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FLICKS: The Dark Knight Rises to the occasion

Posted on 25 July 2012 by LeslieM

By Dave Montalbano


There was no denying the edgy anticipation for the first showing of The Dark Knight Rises at the Museum of Discovery IMAX Theater last Friday afternoon.

After the horrendous news from Aurora, Colorado, management and ushers were serious- but-happy to see everyone show up for their sold-out screening. They acknowledged the police officers and they also mentioned that there were undercover police officers in the audience. Audience safety was paramount.

Marketing & Communications Director Marlene Janetos then asked for a moment of silence before the film began. When the film began, the “eleephant was out of the auditorium” and the audience felt safe to enjoy the most anticipated film of the year, guilt-free.

Like Marvel’s The Avengers, Christopher Nolan’s The Dark Knight Rises managed to live up to unrealistic expectations. With new characters like Bane (Tom Hardy) and Selina Kyle (Anne Hathaway) added to the mix, this Dark Knight film stands on its own. But a review of Batman Begins, which broadens character motivations, will provide extra pleasure.

There is a human element that director Christopher Nolan has captured in this comic book mythology. It is also worth noting that in the end credits, actor Christian Bale is listed as Bruce Wayne, not Batman. Unlike the campy Adam West Batman from 46 years ago, this Bruce Wayne is closer to John Wayne realism.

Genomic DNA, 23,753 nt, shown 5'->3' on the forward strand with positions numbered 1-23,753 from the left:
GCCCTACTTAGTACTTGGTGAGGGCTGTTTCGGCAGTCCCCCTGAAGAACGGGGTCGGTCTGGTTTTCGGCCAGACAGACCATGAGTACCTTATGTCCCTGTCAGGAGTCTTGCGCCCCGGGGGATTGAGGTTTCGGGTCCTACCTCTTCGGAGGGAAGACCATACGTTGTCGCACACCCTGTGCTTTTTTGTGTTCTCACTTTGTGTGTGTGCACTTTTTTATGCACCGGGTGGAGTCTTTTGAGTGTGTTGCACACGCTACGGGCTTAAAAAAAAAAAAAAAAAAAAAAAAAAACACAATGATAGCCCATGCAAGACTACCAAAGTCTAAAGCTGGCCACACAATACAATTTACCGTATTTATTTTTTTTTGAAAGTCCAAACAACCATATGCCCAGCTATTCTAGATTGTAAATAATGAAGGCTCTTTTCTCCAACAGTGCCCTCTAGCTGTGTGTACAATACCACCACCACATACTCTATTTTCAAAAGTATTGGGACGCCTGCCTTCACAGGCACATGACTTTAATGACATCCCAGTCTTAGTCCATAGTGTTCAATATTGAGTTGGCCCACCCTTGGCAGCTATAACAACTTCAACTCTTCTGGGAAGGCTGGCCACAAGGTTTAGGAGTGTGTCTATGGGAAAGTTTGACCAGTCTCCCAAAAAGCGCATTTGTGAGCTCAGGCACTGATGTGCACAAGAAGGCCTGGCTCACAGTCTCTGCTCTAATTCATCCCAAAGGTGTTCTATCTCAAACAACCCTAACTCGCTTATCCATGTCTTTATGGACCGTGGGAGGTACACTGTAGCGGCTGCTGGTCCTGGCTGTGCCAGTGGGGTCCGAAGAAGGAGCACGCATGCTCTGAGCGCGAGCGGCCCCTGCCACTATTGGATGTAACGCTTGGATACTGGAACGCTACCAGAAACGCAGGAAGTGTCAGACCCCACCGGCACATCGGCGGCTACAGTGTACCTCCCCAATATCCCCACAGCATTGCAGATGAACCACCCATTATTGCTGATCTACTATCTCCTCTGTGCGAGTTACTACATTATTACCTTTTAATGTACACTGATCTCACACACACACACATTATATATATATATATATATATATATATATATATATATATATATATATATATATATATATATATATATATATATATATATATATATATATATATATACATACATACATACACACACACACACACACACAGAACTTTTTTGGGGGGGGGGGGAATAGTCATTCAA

A man seasoned by violence since childhood, Bruce Wayne is weary from his previous battles. Peace has come to Gotham City, but at the cost of the souls of Bruce Wayne and Police Commissioner Jim Gordon (Gary Oldman), who thought it was better to glorify a false legend than to face the truth.

Reality kicks back when master terrorist Bane arrives. A mastermind and first class monster, Bane organizes his army of criminals and unleashes inferno upon the citizens of Gotham. Unlike the mentally unbalanced adversaries of the previous movies, Bruce Wayne faces his most dangerous and disciplined challenge yet.

The themes about politics, violence and criminology are deep with well-balanced arguments. However, this is not a doctorate dissertation; this film is a human story behind the masks. Clocking in at 2¾ hours, The Dark Knight Rises is pure cinematic popcorn-eating escapism, best seen on the big screen.

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